Purveyors of malware have progressed from exploiting feelings of love to manipulating fear.
Microsoft has released volume 6 of its biannual Security Intelligence Report and one finding stands out: a new category of threat, known as rogue security software or “scareware,” is on the increase. Version 6 of the report covers the second half of 2008 (2H08), the period from the beginning of July through the end of December.
The report said that rogue security software tricks users into paying for malware through fear and annoyance tactics. The annoyance tactic involves continual alerts or warnings, which the victims are told will stop once a payment is made. The fear tactic can be as simple as a pop-up ad telling the victim that the rogue software has detected an infection.
Fear is effective. “Fear is one of the strongest motivators of human behavior,” Microsoft researchers pointed out in the the report. But scareware also plays on rational worries, as well: There are real Internet threats, so this
particular species of malware is taking advantage of survival reflexes that its prey has learned.
“In the world of computer security, fear of malware and other threats is often a useful and beneficial reaction, compelling users to install antivirus software and security updates and to practice safe online behavior,” Microsoft wrote in the report.
“Unfortunately, attackers often use social engineering techniques that create fear in an effort to persuade potential victims to give them money,” the company’s authors wrote. “The clearest example of this is in the rise and spread of rogue security software.”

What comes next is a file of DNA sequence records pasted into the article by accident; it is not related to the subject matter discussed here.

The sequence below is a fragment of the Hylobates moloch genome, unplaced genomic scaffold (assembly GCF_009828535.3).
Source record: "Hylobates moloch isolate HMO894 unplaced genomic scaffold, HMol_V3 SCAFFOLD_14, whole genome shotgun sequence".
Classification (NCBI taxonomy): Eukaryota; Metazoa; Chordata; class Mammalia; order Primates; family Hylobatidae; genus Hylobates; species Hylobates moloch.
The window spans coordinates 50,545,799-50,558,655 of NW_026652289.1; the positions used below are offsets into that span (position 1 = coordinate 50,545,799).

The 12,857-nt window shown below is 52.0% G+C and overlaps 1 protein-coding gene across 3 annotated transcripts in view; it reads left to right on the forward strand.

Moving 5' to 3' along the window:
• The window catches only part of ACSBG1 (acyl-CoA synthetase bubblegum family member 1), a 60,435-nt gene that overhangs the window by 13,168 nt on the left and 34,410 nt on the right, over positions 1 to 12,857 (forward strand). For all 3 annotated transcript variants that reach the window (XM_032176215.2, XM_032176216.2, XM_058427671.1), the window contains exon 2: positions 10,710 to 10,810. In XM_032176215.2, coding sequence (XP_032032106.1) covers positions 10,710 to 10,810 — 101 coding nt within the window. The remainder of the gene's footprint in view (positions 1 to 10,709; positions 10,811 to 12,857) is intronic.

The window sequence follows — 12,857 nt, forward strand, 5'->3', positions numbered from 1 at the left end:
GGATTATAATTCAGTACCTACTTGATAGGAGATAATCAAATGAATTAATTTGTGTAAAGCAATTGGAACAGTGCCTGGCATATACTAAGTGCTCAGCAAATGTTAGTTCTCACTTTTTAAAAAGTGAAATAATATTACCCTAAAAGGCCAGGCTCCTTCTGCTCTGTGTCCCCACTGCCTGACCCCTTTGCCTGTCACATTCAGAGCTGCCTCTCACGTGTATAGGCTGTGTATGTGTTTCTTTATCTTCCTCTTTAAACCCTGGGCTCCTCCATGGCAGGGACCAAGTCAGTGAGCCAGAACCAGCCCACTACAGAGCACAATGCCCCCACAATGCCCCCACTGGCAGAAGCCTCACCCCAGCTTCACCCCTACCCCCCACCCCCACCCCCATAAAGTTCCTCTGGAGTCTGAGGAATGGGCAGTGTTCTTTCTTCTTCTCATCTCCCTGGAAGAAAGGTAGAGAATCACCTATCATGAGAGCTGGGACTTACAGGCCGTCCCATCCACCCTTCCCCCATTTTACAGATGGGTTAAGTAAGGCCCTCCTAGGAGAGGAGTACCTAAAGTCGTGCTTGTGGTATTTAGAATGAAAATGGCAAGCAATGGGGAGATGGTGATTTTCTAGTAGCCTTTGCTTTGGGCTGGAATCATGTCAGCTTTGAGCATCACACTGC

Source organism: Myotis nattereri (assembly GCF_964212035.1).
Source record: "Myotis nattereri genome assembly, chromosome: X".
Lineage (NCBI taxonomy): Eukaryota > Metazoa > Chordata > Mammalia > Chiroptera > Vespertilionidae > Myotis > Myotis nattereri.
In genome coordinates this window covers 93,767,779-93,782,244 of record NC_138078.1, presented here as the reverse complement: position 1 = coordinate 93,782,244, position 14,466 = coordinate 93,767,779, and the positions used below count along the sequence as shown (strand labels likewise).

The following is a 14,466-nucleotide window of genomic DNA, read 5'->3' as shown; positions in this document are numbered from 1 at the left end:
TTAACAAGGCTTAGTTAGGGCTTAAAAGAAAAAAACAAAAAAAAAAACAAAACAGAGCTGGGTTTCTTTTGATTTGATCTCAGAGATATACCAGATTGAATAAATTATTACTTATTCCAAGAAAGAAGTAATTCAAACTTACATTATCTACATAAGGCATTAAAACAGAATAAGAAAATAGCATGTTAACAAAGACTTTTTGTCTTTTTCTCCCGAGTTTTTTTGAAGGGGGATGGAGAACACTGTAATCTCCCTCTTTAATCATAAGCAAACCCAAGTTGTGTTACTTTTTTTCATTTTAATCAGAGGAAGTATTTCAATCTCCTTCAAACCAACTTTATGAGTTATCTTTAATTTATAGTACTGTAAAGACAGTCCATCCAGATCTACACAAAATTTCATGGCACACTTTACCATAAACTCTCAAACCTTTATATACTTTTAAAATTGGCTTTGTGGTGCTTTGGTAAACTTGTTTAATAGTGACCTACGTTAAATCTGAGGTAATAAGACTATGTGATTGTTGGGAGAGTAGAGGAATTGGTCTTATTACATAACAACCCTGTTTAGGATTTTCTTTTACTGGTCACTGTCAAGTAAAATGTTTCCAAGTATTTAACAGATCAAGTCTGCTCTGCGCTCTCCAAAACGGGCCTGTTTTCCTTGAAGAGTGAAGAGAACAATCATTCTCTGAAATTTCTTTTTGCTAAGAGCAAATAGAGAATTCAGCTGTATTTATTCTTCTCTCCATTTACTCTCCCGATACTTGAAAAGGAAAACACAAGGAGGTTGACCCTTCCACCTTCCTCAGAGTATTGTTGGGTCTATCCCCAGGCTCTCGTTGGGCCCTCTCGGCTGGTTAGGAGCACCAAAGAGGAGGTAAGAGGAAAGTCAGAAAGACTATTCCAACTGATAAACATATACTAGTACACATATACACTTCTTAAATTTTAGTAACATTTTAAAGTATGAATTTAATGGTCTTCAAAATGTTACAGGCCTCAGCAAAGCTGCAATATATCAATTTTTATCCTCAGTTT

Victims have a lot to lose and little to gain from the pest, Microsoft added.
“Rogue security software masquerades as legitimate security programs offering protection from malware, spyware, and other threats, but actually uses social engineering to obtain money or sensitive information from victims and offers little or no real protection,” the company said.
Consumers aren’t the only ones suffering as a result: IT departments are also being forced to cope with the upswing in scareware. “Rogue security software generates hundreds of thousands of U.S. dollars a year in ill-gotten profits for its distributors, along with large numbers of IT help desk calls from worried victims,” Microsoft said.
Variants include Win32/FakeXPA, which uses warnings to trap its victims, and Win32/Yektel, which manipulates Web pages after they have been downloaded by Internet Explorer. In a particularly insidious move, it inserts a security warning to any page whose URL contains the phrase “google.” The warning purports to be from Google but in fact contains a malware link.
The variant Win32/FakeSecSen runs a scanner that covers the screen, with a “close” button that has no effect, annoying victims into paying for the malware.
Rogue security software is distributed through traditional malware vectors, such as botnets and spam, and also through Web sites — both standalone malware sites and compromised legitimate sites.
The report doesn’t just describe the problem. It also offers common-sense solutions that will protect many users. For instance, the company recommends that every network have a password and has posted
detailed advice on the subject of creating strong passwords.
Microsoft also urged users to avoid opening attachments or clicking on links in e-mails and IMs that
are received unexpectedly or from an unknown source. It also recommended consumers use a spam filter and a phishing filter for e-mail, as well as a firewall and anti-malware software — and that they keep all of these products up to date.
Additionally, Microsoft said users should avoid clicking on a link to a bank or e-commerce site,. Instead, they should use a bookmarked link.
Microsoft also provides more detailed information on scareware programs on its Rogue
Security Software page, which has advice and screen shots from known
rogue security software infections.